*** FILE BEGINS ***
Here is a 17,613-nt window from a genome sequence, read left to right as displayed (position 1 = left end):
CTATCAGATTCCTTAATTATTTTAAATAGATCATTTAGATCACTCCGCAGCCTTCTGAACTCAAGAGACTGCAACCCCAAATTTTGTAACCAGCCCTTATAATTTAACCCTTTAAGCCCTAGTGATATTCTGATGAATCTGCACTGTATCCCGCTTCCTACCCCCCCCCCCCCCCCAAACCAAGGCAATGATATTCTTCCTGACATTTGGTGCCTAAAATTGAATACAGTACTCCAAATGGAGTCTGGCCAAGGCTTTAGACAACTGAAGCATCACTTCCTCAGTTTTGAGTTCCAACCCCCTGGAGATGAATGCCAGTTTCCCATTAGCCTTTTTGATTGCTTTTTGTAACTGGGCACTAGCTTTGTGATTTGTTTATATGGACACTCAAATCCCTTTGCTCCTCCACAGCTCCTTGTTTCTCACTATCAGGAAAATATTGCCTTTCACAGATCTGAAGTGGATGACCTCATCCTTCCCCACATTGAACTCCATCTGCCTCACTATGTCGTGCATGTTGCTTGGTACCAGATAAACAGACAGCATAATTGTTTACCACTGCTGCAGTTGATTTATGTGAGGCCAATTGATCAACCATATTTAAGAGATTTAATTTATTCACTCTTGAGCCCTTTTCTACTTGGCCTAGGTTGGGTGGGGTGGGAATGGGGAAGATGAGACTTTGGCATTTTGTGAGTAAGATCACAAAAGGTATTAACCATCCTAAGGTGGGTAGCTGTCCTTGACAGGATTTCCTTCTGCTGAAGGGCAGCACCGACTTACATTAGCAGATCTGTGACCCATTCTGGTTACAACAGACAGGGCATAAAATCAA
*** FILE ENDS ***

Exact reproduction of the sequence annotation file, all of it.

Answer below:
Here is a 17,613-nt window from a genome sequence, read left to right as displayed (position 1 = left end):
CTATCAGATTCCTTAATTATTTTAAATAGATCATTTAGATCACTCCGCAGCCTTCTGAACTCAAGAGACTGCAACCCCAAATTTTGTAACCAGCCCTTATAATTTAACCCTTTAAGCCCTAGTGATATTCTGATGAATCTGCACTGTATCCCGCTTCCTACCCCCCCCCCCCCCCCAAACCAAGGCAATGATATTCTTCCTGACATTTGGTGCCTAAAATTGAATACAGTACTCCAAATGGAGTCTGGCCAAGGCTTTAGACAACTGAAGCATCACTTCCTCAGTTTTGAGTTCCAACCCCCTGGAGATGAATGCCAGTTTCCCATTAGCCTTTTTGATTGCTTTTTGTAACTGGGCACTAGCTTTGTGATTTGTTTATATGGACACTCAAATCCCTTTGCTCCTCCACAGCTCCTTGTTTCTCACTATCAGGAAAATATTGCCTTTCACAGATCTGAAGTGGATGACCTCATCCTTCCCCACATTGAACTCCATCTGCCTCACTATGTCGTGCATGTTGCTTGGTACCAGATAAACAGACAGCATAATTGTTTACCACTGCTGCAGTTGATTTATGTGAGGCCAATTGATCAACCATATTTAAGAGATTTAATTTATTCACTCTTGAGCCCTTTTCTACTTGGCCTAGGTTGGGTGGGGTGGGAATGGGGAAGATGAGACTTTGGCATTTTGTGAGTAAGATCACAAAAGGTATTAACCATCCTAAGGTGGGTAGCTGTCCTTGACAGGATTTCCTTCTGCTGAAGGGCAGCACCGACTTACATTAGCAGATCTGTGACCCATTCTGGTTACAACAGACAGGGCATAAAATCAA